City Hall creates racial divide

Mayor and staff “retry” a case the city had already lost.

Bob Roegner

Bob Roegner

The national debate about police officers using excessive force against people of color has reached Federal Way — and it wasn’t our finest moment. After four decades of both watching and participating in politics and public policy, and sitting in the mayor’s chair myself, I thought I had seen it all. But I was shocked by what I saw at a recent council meeting.

As readers will recall, a young man named Josiah Hunter won a $640,000 judgment against the Federal Way Police Department for excessive force when he was placed in a lateral vascular neck restraint, or chokehold, after he stopped to help at a car accident. Hunter is African American. Mayor Jim Ferrell decided to appeal the court’s decision.

Ferrell is a former county prosecutor who relies on the Police Guild for political support. Insiders say the guild’s influence over Ferrell is so strong it dictates many of his policies that affect other parts of City Hall. Intended or not, the optics were ready-made for dividing the community along racial lines if not handled with wisdom and skill. This was a defining moment in Ferrell’s tenure as mayor, but he did not seem to even grasp the magnitude of the situation, let alone its implications. It was not an either/or proposition, but he made it one and rather than rise to the higher calling the occasion required and recognize the need to think of the full community and its cultural importance to the police department’s success, Ferrell dug in his heels to support only the police. He wouldn’t even consider reviewing whether or not the chokehold was appropriate or that police behavior might be open to question or review, as the court result suggested.

At the Sept. 18 council meeting, Hunter’s family and friends asked why the city was appealing the verdict. Citizens should be entitled to question their leaders’ decisions without fear of retaliation or attack. Hunter’s supporters felt the court had been very clear about the city’s blame in the case. They also asked that a police review board be established to provide independent oversight for questions of force. Five council members expressed interest in taking a closer look at such a concept.

A few years ago beloved satirical columnist Mr. Federal Way referred to Donald Trump and Ferrell as “Frump,” as Ferrell has frequently taken on a Trumpian style. This is one example: “never admit error and always attack.” This play should never be used — most specifically not against your own citizens and neighbors. It will usually make a bad situation worse, and could provide unintended consequences. Matthew Jarvis, among others, can tell you what that is like. Remember the financial plan for the Performing Arts and Events Center he questioned? We now know Jarvis was correct.

At the Oct .2 council meeting, Ferrell did what I had never seen before and implemented Trump’s play No. 1. Ferrell’s use of Police Chief Andy Hwang, city attorney Ryan Call and the council chambers to “retry” a case the city had already lost, in an effort to gain political leverage in the court of public opinion, was shocking. The chief and attorney each gave lengthy presentations on the case, even though the city had already said it would appeal. Council members Hoang Tran and Jesse Johnson both questioned the appropriateness, as attorneys always tell council members not to talk about a pending case or verdict in public. But this was beyond a mere mention; it was a full political spin and attack in the guise of giving the public accurate information.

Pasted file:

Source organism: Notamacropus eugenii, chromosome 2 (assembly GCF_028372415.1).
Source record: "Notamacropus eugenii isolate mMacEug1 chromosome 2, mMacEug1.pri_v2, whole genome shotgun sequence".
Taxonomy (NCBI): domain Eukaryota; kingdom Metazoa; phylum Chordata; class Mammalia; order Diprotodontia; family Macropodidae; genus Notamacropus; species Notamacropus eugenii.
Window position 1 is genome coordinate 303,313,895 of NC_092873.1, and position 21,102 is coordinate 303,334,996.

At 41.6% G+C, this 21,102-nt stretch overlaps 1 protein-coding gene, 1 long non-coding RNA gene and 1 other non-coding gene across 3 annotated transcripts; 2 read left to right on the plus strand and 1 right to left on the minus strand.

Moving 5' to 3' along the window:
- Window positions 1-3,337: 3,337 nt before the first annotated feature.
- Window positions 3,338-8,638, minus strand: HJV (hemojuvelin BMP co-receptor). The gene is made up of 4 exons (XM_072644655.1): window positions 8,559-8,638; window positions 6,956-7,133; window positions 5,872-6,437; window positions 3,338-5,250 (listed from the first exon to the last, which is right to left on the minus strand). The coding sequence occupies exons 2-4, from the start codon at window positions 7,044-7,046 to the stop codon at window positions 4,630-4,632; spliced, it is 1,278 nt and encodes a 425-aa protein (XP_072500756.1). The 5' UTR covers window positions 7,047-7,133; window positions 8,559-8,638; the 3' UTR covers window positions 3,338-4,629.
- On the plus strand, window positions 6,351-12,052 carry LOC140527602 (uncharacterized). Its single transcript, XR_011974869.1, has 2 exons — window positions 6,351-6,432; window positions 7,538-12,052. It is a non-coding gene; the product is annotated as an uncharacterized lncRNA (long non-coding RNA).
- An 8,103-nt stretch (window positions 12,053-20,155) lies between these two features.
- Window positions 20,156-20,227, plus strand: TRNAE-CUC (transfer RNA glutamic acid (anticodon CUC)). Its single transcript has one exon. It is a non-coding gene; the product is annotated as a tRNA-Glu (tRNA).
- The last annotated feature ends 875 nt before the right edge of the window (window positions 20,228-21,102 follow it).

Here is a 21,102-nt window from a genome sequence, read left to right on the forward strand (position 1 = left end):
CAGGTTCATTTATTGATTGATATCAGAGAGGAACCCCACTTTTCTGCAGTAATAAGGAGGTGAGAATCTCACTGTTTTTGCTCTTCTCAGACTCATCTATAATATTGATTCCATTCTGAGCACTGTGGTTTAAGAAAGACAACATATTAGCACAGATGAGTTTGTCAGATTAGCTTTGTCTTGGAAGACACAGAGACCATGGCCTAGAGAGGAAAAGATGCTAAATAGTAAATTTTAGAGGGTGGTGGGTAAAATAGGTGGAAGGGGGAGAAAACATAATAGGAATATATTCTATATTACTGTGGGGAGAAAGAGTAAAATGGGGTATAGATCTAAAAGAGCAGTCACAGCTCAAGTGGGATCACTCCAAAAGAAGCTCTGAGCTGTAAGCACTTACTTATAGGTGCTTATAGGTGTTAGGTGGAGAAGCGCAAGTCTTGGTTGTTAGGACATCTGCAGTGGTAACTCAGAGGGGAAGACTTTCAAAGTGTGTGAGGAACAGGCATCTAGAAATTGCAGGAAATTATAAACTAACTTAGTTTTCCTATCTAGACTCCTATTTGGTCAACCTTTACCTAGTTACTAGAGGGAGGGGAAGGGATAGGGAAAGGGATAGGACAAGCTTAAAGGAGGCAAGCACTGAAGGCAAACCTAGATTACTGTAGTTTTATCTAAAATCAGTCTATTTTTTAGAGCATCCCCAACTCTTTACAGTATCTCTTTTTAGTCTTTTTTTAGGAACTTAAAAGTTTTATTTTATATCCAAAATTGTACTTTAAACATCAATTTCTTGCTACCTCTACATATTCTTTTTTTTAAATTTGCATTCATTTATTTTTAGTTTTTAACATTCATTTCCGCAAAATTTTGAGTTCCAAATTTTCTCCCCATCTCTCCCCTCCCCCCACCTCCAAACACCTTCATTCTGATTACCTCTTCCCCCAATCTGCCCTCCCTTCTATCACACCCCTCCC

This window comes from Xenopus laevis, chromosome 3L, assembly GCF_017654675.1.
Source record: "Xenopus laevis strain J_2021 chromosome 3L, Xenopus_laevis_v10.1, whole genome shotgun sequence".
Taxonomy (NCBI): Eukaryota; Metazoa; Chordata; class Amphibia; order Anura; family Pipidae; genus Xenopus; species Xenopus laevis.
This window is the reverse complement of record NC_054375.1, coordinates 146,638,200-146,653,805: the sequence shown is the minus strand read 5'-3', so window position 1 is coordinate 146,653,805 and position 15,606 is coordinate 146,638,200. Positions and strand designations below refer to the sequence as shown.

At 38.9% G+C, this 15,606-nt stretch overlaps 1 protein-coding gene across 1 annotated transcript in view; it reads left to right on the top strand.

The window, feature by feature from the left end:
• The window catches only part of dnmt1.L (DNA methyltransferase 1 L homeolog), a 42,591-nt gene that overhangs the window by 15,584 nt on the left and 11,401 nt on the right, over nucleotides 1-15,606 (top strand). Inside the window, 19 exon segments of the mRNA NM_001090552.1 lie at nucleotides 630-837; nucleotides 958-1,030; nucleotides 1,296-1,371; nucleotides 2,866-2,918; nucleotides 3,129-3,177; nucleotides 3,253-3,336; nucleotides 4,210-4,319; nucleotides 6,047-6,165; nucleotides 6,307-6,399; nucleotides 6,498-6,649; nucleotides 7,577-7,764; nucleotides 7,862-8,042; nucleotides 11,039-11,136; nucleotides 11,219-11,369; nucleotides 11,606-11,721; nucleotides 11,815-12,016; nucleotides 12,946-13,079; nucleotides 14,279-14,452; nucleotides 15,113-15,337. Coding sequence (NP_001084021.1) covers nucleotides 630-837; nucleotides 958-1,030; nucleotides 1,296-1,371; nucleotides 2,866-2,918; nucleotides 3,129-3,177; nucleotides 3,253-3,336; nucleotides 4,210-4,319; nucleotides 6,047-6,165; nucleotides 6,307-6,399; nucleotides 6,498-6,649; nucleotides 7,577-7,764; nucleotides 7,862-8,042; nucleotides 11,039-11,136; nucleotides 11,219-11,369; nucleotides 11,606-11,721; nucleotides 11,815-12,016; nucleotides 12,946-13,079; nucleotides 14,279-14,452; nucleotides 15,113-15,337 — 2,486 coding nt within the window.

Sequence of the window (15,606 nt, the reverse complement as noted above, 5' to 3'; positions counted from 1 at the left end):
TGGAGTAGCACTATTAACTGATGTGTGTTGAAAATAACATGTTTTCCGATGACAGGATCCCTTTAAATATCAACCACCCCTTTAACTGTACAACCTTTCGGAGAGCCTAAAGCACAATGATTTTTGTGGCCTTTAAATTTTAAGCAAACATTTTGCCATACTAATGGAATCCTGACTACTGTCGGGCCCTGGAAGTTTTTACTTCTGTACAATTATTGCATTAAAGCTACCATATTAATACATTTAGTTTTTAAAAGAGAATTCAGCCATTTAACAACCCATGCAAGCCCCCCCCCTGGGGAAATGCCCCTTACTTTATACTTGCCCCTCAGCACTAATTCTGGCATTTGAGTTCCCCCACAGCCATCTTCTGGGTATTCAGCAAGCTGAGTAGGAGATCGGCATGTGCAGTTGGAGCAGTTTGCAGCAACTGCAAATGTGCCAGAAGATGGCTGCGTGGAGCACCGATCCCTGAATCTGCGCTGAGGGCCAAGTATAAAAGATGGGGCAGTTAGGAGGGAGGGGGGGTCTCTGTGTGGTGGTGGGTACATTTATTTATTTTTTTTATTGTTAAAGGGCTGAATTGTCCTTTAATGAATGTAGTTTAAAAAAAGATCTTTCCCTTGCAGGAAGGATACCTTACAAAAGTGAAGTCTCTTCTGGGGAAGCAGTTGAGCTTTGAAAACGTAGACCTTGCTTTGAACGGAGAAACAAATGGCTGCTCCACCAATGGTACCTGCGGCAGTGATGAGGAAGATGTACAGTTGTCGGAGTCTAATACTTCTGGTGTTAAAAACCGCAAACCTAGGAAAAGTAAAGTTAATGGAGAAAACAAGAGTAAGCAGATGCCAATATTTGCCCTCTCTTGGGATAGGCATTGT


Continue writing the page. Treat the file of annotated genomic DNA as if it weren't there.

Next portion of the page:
The intent was to present the officer’s actions in the most positive light possible, and undermine comments the Hunter family made at the previous meeting, along with the judge and court’s legal determination, in a setting controlled by Ferrell. A second goal appeared to be to try and stop any further discussion of a police review board.

Hwang made much of the department’s accreditation, which is nice, but irrelevant, and in no way excuses police as infallible. He also said there is anti-bias training, but outside review is far more objective than internal review in determining if bias exists.

The department had already determined “the officers actions to be consistent with department policy and justified” and they still lost the case in court. According to city staff, that is the same finding that occurred for the last five complaints of excessive force.

The officer was made to sound beyond question, although documents obtained under public disclosure, and the court determination suggested the opposite. The chief does have an advisory board, but it has no power and is not a substitute for knowledgeable objective review of police actions.

The presentations to the council were slanted toward the police point of view to achieve a desired political outcome for Ferrell. Call said the case turns on who you believe, implying that the court of law, and the Hunter family are less believable than the police officers in question. Call’s statement did acknowledge that Hunter was trying to help at the scene, but undercuts that statement by saying “at least initially.” Call also sought to recreate the situation to the officer’s benefit by saying: “Judging their actions on facts available to us, after the fact, and with all the time in the world is unfair and not a legal standard .” That appears to be an admission of error, but then he tries to justify any error as “unfair.” But,what do we expect from our police? We expect them to get it right, at the scene, after review and also in the eyes of a court! And they didn’t.